Republic of Kazakhstan : Staff Report for the 2014 Article IV Consultation
August 5, 2014
KEY ISSUES Context: Solid growth in recent years, supported by high oil prices and output, has boosted living standards. This year, the economy is slowing down, in large part because of weaker domestic and external demand, and regional tensions. Inflation is expected to accelerate temporarily due to the devaluation of the tenge (February 2014). Enhancing the policy architecture and promoting a business environment unencumbered by the state remain key challenges for Kazakhstan to become a dynamic emerging market economy and ensure durable and balanced long-term growth. The recent reappointment of Prime Minister Massimov was accompanied by the authorities’ commitment to speeding up structural reforms. In this context, the government is strengthening its links with the multilateral development banks (MDBs). The May 29 signing of the Eurasian Economic Union (EEU), with Russia and Belarus, is not expected to have near-term economic effects; medium-term effects will depend on how the Union’s rules and regulations will be implemented. Focus of consultation and key recommendations: Amid uncertain external and domestic environments, the consultation focused on policy measures to mitigate shocks and achieve the authorities’ short- and medium-term objectives, in particular: (i) restoring confidence and stability in the post-devaluation environment; (ii) resolving the nonperforming loans (NPL) problem, in line with the recent FSAP recommendations; (iii) bolstering the monetary and fiscal policy frameworks, as recommended last year; and (iv) accelerating structural reforms, including the implementation of industrialization and diversification policies carefully and transparently. Previous consultation: During the 2013 Article IV Consultation, Directors encouraged the authorities to take advantage of the positive outlook to strengthen the macroeconomic policy architecture, including by (i) showing greater determination to addressing the high level of NPLs; (ii) following through on the planned introduction of a new policy interest rate to enhance the transmission mechanism of monetary policy; and (iii) revamping the medium-term fiscal framework through improved coverage and transparency. Since then, the authorities have been more resolute in dealing with the NPL problem. However, progress in strengthening the monetary and fiscal policy frameworks has been slow.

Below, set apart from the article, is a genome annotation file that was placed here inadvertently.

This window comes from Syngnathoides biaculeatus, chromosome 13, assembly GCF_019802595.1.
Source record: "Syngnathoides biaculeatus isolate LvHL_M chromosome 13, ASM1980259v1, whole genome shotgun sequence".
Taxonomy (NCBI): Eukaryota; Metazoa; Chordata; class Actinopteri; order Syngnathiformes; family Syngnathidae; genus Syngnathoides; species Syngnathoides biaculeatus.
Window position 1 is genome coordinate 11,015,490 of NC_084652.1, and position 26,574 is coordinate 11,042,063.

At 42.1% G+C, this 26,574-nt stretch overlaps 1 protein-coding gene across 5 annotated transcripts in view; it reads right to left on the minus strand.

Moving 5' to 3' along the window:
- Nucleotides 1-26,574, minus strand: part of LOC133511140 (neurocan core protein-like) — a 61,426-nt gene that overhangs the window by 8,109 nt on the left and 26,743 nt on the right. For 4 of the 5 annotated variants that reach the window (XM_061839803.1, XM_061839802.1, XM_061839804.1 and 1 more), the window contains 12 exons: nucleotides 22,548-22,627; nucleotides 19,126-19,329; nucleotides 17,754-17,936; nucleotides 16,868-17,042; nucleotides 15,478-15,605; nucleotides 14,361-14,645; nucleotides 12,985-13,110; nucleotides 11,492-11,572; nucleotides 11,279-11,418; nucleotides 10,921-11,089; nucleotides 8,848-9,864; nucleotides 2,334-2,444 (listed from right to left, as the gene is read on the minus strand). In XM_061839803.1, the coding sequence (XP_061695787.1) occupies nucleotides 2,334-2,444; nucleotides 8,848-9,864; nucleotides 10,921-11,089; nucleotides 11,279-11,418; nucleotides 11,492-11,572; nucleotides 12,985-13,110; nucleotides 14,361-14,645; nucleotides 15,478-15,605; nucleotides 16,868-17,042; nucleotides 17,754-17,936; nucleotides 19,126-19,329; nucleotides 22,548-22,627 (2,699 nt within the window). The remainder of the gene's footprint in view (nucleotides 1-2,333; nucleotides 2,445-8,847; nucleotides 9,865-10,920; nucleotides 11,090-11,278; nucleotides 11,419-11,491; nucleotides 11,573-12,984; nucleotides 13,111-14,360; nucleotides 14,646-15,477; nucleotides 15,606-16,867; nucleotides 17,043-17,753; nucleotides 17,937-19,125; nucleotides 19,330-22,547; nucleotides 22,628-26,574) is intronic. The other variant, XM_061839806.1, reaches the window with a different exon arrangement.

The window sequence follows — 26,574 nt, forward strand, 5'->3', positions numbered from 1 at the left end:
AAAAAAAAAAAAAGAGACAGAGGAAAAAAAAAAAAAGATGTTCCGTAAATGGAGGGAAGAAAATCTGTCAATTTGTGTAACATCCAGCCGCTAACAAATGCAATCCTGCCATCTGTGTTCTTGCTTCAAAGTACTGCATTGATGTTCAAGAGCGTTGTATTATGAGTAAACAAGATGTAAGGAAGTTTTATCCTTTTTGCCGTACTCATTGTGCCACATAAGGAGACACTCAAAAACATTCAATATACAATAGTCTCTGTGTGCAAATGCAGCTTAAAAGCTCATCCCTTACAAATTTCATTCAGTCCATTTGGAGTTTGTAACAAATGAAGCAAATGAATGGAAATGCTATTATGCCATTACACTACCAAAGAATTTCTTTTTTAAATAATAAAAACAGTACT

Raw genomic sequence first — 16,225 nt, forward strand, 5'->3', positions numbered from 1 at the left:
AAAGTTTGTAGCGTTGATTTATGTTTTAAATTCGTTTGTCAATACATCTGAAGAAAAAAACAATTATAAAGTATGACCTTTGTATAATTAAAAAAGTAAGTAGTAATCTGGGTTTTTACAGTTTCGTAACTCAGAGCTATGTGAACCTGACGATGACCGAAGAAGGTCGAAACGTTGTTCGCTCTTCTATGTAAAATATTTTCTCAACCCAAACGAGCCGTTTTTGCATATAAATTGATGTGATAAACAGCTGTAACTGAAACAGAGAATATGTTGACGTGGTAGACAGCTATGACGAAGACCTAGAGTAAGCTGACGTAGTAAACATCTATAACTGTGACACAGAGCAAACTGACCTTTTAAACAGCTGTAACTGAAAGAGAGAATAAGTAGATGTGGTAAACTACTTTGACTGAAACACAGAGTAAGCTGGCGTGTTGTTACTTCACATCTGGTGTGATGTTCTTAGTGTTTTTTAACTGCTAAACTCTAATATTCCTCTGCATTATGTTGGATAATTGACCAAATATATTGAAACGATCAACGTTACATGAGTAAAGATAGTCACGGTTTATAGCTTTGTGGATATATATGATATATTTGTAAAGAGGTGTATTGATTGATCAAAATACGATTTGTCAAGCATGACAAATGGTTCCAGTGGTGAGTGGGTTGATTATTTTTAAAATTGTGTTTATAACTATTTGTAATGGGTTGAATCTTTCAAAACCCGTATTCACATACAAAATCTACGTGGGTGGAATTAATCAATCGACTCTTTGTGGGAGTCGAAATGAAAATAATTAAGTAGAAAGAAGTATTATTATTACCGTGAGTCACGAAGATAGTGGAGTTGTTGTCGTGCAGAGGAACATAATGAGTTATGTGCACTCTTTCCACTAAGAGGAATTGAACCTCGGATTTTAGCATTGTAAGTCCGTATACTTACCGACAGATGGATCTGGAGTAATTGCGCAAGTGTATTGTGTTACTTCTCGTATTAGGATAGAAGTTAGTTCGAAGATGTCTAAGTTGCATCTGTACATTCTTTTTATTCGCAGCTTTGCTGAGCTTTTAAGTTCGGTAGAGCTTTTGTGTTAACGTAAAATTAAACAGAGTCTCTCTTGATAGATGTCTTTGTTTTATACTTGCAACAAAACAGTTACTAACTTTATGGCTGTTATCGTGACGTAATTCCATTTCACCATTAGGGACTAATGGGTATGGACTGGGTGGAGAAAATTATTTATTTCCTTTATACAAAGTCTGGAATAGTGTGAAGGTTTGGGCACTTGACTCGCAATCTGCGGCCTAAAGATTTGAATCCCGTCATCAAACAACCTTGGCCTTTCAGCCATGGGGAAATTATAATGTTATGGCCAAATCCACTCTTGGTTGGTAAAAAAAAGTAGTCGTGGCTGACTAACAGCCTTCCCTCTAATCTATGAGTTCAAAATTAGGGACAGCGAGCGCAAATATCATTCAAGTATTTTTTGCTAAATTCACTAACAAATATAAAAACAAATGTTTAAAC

Country Report No. 14/242
August 5, 2014
$18.00 (Academic Rate:$18.00)
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